It is important to note, however, what it is that facilitators would be “updating” in each round. Before planning commences, IFBs use last year’s results, including information about investment projects, polls taken during the year, and various demographic data to project anticipated results for the coming year. Of course actual initial proposals will not be identical to IFB projections. Once the year’s planning begins, IFBs are revising information based on the most recent set of proposals submitted. So at the outset of round two, workers and consumers receive summaries of qualitative information, new indicative prices, the percentage of excess demand and supply for every good, and new projections of what average consumption and the average social benefit to social cost ratio will be for workplaces this year. Workers and consumers use all this data, as we have discussed, to modify their requests in subsequent rounds.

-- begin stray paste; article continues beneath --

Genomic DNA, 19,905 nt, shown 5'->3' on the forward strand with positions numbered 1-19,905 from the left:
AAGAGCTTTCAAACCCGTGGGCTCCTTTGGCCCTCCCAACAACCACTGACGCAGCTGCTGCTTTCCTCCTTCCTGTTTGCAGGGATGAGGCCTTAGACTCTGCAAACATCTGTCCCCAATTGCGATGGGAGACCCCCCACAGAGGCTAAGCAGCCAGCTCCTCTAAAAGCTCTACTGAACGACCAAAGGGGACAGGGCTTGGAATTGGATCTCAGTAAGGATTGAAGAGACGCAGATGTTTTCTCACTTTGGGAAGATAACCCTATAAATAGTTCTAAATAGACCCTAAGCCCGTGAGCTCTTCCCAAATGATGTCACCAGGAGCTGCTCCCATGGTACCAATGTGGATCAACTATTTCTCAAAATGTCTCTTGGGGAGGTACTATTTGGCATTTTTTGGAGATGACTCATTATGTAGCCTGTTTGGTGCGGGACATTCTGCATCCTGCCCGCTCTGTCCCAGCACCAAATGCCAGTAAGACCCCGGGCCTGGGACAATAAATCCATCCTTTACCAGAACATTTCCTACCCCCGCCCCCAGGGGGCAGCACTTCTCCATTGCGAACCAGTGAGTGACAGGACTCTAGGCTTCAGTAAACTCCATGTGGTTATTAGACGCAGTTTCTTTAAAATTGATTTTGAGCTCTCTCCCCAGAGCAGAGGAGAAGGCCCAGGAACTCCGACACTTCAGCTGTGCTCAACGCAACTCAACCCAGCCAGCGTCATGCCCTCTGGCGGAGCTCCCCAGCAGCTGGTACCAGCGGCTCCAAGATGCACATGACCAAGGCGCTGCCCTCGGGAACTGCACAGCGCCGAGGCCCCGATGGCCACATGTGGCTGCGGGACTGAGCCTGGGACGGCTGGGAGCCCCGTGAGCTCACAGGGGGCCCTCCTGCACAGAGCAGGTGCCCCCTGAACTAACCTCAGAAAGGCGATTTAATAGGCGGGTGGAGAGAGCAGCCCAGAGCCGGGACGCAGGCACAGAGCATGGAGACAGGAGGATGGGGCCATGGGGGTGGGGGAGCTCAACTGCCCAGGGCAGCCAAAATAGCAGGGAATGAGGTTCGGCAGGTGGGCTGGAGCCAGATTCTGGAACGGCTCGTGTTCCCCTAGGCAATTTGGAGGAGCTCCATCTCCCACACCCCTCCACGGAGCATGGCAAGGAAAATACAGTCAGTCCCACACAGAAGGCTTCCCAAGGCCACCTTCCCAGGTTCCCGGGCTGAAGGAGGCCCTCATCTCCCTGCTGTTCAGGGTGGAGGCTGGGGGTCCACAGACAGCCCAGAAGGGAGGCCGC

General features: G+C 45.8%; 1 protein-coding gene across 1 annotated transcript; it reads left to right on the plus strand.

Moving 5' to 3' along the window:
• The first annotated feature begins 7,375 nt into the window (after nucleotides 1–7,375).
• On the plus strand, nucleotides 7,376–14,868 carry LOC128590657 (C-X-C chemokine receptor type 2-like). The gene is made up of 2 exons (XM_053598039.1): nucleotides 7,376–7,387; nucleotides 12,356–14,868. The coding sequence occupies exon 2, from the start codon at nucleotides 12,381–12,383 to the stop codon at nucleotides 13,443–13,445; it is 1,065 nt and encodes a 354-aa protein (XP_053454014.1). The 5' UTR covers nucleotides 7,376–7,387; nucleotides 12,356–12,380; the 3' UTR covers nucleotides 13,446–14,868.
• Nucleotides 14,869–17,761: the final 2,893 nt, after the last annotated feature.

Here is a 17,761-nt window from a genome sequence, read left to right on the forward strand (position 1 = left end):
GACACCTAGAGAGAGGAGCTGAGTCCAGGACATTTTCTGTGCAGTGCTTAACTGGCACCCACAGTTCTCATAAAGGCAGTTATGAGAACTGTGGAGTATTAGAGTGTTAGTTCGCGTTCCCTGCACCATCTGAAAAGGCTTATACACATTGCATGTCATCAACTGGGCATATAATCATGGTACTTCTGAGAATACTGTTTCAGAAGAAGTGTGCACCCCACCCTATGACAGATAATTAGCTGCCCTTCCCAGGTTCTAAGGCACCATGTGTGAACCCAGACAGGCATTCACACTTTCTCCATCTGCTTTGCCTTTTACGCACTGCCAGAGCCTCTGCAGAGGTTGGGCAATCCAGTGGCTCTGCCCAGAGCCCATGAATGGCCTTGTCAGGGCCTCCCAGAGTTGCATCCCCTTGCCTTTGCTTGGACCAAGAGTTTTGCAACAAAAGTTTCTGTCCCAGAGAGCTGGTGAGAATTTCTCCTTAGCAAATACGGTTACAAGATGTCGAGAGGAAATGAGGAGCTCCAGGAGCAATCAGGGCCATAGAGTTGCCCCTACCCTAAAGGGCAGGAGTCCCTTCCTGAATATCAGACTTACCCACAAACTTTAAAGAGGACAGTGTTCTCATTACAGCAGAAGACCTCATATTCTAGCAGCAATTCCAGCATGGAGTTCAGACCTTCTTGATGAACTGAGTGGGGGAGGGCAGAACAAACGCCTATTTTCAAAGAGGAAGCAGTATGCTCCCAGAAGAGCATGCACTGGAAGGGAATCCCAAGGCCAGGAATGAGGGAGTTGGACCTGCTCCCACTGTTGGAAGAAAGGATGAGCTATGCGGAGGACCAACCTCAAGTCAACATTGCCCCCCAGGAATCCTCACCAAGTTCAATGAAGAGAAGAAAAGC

During the planning process, facilitation boards at different levels would regularly communicate with one another and with plant boards regarding logjams, requests that remain unusually far from expected averages, reluctance among producers or consumers to compromise, and especially changing labor requirements that require transfers of workers.
But facilitators carry out only communicative tasks and never make decisions for others. Whether they do their job well affects the final plan, but it is hard to see exactly what motive IFB workers might have to intentionally bias outcomes or even how they could do it, and it is certainly possible to have oversight mechanisms.